Machine learning isn't bad. I just want to help you be aware that there are providers who just want to mine your resources, looking to add value to their own data, content, and algorithms, or possibly even just passing on, and selling it directly to other providers. Machine learning will be big business, and something that will dramatically incentivize rent-seeking behavior hidden behind an algorithm. I'll be telling stories of other rent-seeking behavior that I see in the API space, but at this point I feel like machine learning will lead when it comes to algorithmic rent-seeking in the API economy.


Friday, December 4, 2015

Not Every Band Needs To Sign With A Major Record Label Or Become An Orchestra

I used to work  in the music industry back in the 90s, and sometimes the tech sector reminds me of this time hustling in the music space. There are definitely a lot of things that are different, but the business of the tech space, often reminds me of some of the business currents that exist in the music industry. 

When you understand the lay of the land in the music industry, there are three distinct spheres of operating:

  • Independent - Small, successful bands who build a solid audience, and are able to make a living.
  • Label (Failure) - Bands that feel the need to be the next Led Zeppelin, and sell their souls.
  • Label (Success) - The small portion of bands who actually find large scale success, and get all the attention.

Most of the work I did in the music promotion space, existed within the world of independent or label (failure), with only one semi successful band, that had a brief flash of success, and I'd still actually put them in the label (failure) bucket, now that I think about it. There is a lot of money to be made as a promotion company selling services to bands who think they are going to make it big--they tend to sell everything, beg, borrow and steal to pay you. (sounds familiar)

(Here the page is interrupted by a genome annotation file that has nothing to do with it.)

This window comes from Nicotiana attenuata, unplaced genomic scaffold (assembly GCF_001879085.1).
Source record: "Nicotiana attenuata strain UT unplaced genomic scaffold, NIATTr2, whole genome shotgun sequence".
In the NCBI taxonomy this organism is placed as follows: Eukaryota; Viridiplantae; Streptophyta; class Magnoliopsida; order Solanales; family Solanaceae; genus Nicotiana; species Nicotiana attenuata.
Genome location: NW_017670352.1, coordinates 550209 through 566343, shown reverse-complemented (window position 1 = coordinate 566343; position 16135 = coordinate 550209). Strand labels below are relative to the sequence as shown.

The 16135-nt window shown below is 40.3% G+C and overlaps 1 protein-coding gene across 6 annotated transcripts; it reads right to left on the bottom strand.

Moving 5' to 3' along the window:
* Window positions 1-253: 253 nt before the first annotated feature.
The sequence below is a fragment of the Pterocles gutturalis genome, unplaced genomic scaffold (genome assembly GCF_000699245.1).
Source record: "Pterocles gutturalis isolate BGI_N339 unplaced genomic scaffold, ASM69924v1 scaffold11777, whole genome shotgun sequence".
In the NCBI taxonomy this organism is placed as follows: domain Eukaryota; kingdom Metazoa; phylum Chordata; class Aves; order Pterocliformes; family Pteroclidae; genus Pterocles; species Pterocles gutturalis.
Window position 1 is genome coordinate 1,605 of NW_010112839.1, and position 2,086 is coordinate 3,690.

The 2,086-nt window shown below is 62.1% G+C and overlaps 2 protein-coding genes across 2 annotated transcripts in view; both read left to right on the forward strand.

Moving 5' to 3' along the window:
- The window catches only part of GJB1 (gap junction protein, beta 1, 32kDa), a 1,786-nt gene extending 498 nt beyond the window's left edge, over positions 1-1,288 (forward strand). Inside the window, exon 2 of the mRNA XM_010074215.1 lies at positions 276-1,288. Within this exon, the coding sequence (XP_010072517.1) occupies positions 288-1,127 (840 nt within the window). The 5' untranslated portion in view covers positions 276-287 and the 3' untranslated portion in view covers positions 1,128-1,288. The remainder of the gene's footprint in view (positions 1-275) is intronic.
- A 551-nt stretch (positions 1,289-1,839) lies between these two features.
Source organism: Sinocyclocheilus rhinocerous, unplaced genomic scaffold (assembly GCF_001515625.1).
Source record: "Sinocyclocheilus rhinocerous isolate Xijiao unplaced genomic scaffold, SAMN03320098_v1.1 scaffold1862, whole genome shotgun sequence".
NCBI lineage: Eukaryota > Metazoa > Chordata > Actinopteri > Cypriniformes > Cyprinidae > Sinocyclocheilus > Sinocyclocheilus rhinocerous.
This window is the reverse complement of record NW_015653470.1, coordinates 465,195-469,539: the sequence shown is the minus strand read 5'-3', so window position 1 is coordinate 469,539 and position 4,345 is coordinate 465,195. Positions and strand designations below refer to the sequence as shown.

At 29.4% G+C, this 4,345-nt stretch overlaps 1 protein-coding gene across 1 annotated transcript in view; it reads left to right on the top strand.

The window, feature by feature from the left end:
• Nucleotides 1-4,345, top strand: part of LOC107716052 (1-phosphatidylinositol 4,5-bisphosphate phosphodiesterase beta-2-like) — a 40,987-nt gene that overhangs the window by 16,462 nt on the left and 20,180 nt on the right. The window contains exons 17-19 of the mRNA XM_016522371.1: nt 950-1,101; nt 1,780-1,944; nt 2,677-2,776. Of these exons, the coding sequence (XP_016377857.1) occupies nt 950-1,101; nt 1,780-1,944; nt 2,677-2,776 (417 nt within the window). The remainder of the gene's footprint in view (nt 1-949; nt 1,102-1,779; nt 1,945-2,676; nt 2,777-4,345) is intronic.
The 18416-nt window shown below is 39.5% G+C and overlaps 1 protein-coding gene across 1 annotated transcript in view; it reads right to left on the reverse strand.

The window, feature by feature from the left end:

There are some independent bands understand that they can actually make a decent living, making music through a mix of selling music, merchandise, and touring. Most other bands think they need to sign with a major label, when in reality the labels are just gambling and playing the numbers on the bands they sign. Only a small percentage of any record labels catalog will make them big money, the rest--marbles on the roulette table. Smart bands know they can do well, by playing good music, and running the business side well, where the not so smart bands always have to be famous, with only a small fraction ever making it--the rest burnout and fade away.

In the end, not every band needs to sign with a major record label, and not all bands needs to aspire to be an orchestra. This reminds me of tech startups, in that not all startups need to scale and sign with a VC, and definitely do not need to scale and become the next enterprise organization.


Thursday, December 3, 2015

If I Cannot Scale It On My Own Or Use A Service Provider I Do Not Scale It